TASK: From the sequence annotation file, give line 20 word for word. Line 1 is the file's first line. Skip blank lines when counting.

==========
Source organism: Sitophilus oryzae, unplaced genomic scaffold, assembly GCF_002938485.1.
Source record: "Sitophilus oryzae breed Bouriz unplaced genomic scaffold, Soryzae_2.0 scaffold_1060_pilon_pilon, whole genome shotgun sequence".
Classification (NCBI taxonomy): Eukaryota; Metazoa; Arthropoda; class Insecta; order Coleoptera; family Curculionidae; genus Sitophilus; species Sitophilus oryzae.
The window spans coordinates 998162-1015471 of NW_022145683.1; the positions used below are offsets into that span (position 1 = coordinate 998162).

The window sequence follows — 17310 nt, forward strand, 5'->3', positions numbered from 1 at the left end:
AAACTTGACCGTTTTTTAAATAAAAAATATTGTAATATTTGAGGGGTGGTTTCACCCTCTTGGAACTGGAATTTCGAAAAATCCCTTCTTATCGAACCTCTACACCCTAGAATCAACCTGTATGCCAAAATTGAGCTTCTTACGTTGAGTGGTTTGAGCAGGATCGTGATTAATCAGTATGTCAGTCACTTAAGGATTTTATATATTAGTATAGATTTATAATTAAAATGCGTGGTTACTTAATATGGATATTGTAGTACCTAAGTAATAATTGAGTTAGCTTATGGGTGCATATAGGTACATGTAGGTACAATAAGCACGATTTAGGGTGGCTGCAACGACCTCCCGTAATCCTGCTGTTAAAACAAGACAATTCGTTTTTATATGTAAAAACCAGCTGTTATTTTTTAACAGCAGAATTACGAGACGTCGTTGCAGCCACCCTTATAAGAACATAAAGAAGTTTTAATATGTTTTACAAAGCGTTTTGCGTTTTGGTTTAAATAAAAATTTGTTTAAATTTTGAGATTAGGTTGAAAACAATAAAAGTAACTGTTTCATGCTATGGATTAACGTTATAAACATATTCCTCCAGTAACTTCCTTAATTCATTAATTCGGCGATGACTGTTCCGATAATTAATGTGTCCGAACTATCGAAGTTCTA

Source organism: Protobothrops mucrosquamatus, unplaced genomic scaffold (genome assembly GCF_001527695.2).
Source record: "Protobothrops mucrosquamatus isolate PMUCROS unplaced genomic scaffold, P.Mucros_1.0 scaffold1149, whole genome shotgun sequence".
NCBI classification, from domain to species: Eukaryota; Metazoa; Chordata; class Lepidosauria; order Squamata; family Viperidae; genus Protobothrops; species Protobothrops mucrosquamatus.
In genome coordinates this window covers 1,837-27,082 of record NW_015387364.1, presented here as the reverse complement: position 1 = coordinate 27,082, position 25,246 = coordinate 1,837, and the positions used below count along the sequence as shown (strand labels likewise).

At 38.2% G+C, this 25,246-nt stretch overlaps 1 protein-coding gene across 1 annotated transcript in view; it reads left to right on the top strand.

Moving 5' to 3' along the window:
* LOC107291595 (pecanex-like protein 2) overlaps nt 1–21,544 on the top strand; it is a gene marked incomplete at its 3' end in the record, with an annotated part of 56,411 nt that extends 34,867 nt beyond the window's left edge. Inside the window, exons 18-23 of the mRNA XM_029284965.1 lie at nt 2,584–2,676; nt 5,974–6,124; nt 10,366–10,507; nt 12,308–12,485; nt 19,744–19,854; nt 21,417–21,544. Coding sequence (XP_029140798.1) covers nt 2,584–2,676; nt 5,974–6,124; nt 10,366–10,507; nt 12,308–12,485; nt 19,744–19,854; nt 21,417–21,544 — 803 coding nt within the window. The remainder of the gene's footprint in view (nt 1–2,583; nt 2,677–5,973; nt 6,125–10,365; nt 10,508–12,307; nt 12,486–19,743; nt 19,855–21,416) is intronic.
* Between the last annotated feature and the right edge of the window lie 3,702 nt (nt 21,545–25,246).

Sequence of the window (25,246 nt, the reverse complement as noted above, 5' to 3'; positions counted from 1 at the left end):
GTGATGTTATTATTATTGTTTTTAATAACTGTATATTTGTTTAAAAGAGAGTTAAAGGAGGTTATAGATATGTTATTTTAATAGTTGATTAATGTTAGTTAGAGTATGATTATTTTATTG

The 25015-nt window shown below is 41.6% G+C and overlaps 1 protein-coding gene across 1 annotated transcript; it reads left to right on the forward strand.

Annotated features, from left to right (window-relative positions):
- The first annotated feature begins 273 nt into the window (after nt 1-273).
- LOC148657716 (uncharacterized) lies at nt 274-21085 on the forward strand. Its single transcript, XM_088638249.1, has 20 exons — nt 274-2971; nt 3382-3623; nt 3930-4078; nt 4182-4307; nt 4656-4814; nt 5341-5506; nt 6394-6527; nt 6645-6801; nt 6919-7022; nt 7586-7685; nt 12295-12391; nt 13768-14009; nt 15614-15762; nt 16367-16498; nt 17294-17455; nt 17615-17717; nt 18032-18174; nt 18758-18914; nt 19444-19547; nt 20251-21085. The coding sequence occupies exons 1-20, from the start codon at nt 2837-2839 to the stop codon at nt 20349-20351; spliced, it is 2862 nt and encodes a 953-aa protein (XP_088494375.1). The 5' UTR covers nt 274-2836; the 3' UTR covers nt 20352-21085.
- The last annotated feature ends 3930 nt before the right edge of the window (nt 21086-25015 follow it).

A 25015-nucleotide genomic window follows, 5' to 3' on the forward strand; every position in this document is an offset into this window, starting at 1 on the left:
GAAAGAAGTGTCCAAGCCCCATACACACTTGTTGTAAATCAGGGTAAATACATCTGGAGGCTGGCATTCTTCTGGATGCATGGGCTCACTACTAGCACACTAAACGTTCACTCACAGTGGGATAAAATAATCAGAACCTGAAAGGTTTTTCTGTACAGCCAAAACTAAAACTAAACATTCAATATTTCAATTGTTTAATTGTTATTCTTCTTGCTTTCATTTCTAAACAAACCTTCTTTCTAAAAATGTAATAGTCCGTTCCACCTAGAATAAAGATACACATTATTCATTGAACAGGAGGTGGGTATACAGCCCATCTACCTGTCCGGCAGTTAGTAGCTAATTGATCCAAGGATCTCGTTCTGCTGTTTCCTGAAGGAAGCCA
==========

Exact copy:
- LOC148657716 (uncharacterized) lies at nt 274-21085 on the forward strand. Its single transcript, XM_088638249.1, has 20 exons — nt 274-2971; nt 3382-3623; nt 3930-4078; nt 4182-4307; nt 4656-4814; nt 5341-5506; nt 6394-6527; nt 6645-6801; nt 6919-7022; nt 7586-7685; nt 12295-12391; nt 13768-14009; nt 15614-15762; nt 16367-16498; nt 17294-17455; nt 17615-17717; nt 18032-18174; nt 18758-18914; nt 19444-19547; nt 20251-21085. The coding sequence occupies exons 1-20, from the start codon at nt 2837-2839 to the stop codon at nt 20349-20351; spliced, it is 2862 nt and encodes a 953-aa protein (XP_088494375.1). The 5' UTR covers nt 274-2836; the 3' UTR covers nt 20352-21085.